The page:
Xande's Dominant Control Series 3 - Hip to Hip Shoulder Control

Xande's Dominant Control Series 3 - Hip to Hip Shoulder Control

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Using a similar concept as before, Xande now sets up his hip to shoulder control. To set up his position starting from hip to hip control, he brings his top arm over his opponent's head to trap the far arm, turns his hips to face the lower body and his side is laying across the top of his opponent's chest with his hip on the shoulder. His body weight will keep his opponent from turning, and for more control, he grabs the belt and pushes his shoulder forward. From here, his free arm can keep the legs at bay and he always has the option to turn back to hip to hip control.


Xande's Dominant Control Series 2 - Hip to Hip Side Control

Xande's Dominant Control Series 2 - Hip to Hip Side Control

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Here Xande focuses on a side control position he calls hip to hip control, in which his hips are angled toward his opponent's head and his legs are sprawled out and his toes are on the mat, keeping his pressure down while allowing him mobility. He keeps his hand gripping the collar to control his opponent's head by opening his elbow. If his opponent is able to sneak his knee in underneath Xande's leg, Xande brings his knee forward and walks his leg back, straightening out his opponent's leg and regaining his hip to hip control.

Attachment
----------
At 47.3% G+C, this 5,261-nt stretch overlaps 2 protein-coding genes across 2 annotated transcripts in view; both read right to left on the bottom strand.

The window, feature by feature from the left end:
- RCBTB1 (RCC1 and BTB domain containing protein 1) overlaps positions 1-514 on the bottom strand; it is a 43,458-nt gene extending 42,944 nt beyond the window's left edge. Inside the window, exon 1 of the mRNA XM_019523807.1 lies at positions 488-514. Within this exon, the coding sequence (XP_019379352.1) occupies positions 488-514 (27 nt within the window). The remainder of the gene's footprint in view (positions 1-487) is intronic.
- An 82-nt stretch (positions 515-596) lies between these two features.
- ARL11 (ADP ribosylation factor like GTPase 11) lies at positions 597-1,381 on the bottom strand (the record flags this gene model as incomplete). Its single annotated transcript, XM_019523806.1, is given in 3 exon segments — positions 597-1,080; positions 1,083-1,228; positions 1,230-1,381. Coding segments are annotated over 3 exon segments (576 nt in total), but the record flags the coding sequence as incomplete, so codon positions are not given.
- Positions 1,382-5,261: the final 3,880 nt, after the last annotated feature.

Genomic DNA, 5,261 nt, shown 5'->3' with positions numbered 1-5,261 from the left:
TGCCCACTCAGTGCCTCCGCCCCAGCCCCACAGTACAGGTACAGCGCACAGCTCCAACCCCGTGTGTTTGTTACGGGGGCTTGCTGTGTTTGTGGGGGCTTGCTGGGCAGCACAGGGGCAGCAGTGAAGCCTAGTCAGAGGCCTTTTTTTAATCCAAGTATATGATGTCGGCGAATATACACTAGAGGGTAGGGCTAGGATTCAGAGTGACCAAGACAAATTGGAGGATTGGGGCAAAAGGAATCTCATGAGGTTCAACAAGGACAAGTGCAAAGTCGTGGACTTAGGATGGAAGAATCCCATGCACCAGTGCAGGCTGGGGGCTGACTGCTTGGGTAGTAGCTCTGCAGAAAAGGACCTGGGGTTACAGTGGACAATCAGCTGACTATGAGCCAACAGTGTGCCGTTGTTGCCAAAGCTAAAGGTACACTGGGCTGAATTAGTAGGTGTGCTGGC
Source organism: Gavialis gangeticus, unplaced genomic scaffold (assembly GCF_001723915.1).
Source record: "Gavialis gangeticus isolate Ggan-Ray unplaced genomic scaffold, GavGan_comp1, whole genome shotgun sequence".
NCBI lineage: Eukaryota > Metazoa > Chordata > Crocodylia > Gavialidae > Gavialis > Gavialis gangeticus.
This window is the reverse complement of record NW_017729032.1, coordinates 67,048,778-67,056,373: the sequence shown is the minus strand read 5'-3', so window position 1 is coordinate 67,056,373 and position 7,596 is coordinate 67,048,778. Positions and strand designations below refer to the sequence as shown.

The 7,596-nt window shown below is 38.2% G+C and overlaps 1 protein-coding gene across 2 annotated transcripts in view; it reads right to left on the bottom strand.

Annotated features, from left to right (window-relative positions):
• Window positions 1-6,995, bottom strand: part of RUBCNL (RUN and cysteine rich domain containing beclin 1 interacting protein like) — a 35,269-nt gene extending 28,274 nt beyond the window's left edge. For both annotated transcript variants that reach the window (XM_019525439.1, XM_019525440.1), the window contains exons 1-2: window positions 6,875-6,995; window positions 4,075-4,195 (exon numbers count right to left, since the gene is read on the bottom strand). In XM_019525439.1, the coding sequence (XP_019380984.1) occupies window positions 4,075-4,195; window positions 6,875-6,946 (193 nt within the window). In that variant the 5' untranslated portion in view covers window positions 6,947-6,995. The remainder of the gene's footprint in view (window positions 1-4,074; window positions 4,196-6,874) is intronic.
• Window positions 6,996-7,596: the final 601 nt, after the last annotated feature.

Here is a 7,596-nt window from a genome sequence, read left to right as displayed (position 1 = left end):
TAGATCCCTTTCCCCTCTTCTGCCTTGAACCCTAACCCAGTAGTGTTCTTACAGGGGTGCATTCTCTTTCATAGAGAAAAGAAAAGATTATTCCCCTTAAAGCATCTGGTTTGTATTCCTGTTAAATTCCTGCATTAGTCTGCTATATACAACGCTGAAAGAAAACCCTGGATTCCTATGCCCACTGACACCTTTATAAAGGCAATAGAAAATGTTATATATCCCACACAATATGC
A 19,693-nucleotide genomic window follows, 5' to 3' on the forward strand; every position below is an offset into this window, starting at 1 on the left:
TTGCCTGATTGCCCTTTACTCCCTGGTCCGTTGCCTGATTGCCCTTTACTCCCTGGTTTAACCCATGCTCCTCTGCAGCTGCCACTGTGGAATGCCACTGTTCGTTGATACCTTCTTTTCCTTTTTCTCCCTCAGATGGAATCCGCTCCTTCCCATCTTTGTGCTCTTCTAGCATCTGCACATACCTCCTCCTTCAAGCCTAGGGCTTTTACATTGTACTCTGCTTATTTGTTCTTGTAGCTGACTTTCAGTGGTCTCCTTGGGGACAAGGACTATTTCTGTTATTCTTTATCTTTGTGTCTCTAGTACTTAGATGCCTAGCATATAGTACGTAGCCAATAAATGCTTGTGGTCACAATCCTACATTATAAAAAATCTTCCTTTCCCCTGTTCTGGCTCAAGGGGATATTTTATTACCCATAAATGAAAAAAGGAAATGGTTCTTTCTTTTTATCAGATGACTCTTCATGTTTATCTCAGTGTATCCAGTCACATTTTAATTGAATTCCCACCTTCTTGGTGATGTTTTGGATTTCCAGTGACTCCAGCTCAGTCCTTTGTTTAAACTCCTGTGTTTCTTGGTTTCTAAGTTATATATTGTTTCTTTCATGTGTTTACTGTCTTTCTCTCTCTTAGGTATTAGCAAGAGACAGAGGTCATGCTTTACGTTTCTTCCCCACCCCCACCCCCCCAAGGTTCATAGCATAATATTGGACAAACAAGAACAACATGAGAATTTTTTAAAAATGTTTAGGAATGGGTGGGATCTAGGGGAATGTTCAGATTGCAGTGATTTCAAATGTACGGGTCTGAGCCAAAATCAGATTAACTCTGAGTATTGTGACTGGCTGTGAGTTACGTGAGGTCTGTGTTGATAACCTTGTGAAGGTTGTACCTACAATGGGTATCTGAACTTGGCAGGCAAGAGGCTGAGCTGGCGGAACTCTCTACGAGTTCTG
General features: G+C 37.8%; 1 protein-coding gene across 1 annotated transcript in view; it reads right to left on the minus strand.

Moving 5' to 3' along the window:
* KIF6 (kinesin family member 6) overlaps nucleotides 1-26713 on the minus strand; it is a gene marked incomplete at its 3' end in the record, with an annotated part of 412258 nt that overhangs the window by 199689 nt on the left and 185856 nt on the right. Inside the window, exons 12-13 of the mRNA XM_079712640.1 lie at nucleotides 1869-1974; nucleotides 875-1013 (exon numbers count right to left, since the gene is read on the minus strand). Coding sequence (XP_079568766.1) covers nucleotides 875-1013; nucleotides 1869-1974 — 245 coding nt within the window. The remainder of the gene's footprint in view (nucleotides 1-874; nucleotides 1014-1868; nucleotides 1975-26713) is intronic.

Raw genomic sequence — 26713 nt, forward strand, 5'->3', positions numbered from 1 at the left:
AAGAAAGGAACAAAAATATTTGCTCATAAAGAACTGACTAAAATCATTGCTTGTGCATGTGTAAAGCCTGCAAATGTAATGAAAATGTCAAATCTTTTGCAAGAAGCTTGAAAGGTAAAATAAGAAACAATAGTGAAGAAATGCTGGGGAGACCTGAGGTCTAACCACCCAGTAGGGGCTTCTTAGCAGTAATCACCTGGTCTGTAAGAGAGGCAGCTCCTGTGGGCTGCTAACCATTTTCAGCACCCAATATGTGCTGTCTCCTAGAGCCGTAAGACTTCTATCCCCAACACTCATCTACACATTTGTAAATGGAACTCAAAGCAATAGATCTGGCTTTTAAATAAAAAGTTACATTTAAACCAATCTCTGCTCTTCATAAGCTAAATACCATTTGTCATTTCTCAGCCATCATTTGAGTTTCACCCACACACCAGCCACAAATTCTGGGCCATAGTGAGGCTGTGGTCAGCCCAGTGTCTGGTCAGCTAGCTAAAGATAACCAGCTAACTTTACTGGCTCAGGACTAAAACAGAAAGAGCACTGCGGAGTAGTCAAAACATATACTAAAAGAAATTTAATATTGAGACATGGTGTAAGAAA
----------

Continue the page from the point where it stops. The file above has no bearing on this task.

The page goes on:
Xande's Dominant Control Series 1 - Introduction

Xande's Dominant Control Series 1 - Introduction

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In this series, Xande covers how to maintain control in dominant attacking positions, and work to your ultimate goal which is to finish your opponent. It's very common nowadays, especially in competition, that Jiu Jitsu practitioners establish a dominant position and then lose it after they are awarded their points. In the following videos, Xande will breakdown why this happens, how to avoid it and what you should be focusing on when controlling your opponent.

Inside the University 537 - Framing Before Recovering

Inside the University 537 - Framing Before Recovering